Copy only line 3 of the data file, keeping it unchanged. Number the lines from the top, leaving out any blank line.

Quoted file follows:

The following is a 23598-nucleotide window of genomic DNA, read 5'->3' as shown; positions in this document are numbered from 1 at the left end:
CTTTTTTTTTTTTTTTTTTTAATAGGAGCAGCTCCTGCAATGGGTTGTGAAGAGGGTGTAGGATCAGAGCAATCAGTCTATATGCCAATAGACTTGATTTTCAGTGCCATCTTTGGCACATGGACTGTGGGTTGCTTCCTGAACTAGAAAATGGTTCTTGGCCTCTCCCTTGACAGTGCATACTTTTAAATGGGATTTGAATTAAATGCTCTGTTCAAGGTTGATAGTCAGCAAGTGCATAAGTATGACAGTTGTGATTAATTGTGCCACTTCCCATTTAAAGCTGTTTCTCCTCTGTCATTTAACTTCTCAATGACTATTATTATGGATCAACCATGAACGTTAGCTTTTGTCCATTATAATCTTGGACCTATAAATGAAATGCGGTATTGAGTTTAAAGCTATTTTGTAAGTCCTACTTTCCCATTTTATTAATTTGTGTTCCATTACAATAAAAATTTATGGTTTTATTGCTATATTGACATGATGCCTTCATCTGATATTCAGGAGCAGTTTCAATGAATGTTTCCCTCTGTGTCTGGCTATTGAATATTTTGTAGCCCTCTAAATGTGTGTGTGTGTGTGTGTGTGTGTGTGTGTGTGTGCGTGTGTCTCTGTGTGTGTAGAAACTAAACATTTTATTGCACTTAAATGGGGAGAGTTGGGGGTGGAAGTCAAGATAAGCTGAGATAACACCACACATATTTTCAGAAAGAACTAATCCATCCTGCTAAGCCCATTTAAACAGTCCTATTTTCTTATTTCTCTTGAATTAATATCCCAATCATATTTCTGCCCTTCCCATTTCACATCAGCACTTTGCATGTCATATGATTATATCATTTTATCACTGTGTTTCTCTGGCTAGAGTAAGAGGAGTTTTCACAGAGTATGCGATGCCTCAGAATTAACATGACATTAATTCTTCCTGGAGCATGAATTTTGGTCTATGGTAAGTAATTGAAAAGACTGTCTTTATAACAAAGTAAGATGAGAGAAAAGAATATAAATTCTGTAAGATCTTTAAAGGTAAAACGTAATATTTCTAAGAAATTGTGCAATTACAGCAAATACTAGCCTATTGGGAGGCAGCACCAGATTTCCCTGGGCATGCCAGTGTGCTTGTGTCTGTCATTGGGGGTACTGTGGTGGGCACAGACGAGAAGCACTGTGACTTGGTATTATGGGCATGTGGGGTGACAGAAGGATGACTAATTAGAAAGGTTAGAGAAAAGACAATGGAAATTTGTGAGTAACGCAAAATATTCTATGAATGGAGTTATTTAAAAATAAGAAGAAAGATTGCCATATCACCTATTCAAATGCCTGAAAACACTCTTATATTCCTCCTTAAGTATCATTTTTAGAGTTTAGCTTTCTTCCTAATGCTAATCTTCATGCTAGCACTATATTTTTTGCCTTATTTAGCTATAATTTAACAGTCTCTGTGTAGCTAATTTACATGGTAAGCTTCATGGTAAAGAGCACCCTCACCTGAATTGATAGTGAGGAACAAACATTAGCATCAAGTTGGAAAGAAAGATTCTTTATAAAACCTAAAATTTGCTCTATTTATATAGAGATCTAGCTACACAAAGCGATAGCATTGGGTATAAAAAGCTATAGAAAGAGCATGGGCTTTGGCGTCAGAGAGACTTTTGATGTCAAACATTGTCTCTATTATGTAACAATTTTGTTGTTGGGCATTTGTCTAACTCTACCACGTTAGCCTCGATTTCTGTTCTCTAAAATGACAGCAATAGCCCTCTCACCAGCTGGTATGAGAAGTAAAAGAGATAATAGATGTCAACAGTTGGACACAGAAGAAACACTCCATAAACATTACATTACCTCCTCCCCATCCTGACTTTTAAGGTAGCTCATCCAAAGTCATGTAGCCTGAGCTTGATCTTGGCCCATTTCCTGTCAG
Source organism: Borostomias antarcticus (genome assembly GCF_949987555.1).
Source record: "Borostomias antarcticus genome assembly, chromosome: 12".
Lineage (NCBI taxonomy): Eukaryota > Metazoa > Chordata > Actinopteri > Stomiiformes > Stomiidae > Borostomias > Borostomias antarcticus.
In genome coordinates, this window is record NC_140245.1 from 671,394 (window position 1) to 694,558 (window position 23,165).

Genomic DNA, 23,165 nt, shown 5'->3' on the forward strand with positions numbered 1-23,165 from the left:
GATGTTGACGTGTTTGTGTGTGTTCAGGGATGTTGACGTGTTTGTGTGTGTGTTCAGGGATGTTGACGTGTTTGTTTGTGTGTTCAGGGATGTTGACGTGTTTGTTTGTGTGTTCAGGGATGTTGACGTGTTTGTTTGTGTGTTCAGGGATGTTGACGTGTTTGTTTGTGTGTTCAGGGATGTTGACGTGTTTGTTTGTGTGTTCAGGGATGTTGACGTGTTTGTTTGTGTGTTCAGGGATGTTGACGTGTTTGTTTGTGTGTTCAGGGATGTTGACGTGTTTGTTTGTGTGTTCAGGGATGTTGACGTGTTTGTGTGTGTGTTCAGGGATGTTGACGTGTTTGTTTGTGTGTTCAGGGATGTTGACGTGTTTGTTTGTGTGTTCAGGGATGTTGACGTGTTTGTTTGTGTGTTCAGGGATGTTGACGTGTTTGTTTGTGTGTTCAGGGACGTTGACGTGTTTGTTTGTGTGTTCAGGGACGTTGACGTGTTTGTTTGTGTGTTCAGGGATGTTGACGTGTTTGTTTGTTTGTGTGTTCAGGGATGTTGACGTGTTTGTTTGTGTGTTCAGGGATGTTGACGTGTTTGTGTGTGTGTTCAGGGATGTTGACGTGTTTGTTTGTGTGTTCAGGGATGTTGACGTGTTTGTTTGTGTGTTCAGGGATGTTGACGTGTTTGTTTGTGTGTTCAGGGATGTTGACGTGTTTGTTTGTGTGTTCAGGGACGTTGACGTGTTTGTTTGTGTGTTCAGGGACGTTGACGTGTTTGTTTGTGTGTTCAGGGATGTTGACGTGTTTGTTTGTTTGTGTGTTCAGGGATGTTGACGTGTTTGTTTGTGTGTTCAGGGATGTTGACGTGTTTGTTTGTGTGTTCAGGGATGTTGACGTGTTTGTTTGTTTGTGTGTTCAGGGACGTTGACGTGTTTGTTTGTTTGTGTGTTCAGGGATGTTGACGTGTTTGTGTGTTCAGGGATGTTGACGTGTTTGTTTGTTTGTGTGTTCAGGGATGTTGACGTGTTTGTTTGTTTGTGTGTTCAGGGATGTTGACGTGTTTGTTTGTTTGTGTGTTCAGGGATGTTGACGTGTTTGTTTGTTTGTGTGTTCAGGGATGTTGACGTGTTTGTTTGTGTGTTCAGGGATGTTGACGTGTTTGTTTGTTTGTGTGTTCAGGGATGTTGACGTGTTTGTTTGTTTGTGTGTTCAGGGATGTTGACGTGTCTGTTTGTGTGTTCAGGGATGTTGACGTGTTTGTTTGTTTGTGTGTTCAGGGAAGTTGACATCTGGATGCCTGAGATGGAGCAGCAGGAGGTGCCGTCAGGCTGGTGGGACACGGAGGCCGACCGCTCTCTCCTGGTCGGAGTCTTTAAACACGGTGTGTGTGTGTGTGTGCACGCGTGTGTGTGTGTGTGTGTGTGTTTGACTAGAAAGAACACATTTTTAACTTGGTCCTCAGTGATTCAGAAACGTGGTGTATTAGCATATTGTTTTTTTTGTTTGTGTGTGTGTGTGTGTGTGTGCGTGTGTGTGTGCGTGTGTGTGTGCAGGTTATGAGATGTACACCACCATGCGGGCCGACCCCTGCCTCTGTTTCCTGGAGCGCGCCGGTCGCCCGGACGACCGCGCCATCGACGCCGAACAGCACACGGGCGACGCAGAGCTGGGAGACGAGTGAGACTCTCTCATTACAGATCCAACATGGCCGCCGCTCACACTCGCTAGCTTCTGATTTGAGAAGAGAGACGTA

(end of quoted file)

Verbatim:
Source organism: Borostomias antarcticus (genome assembly GCF_949987555.1).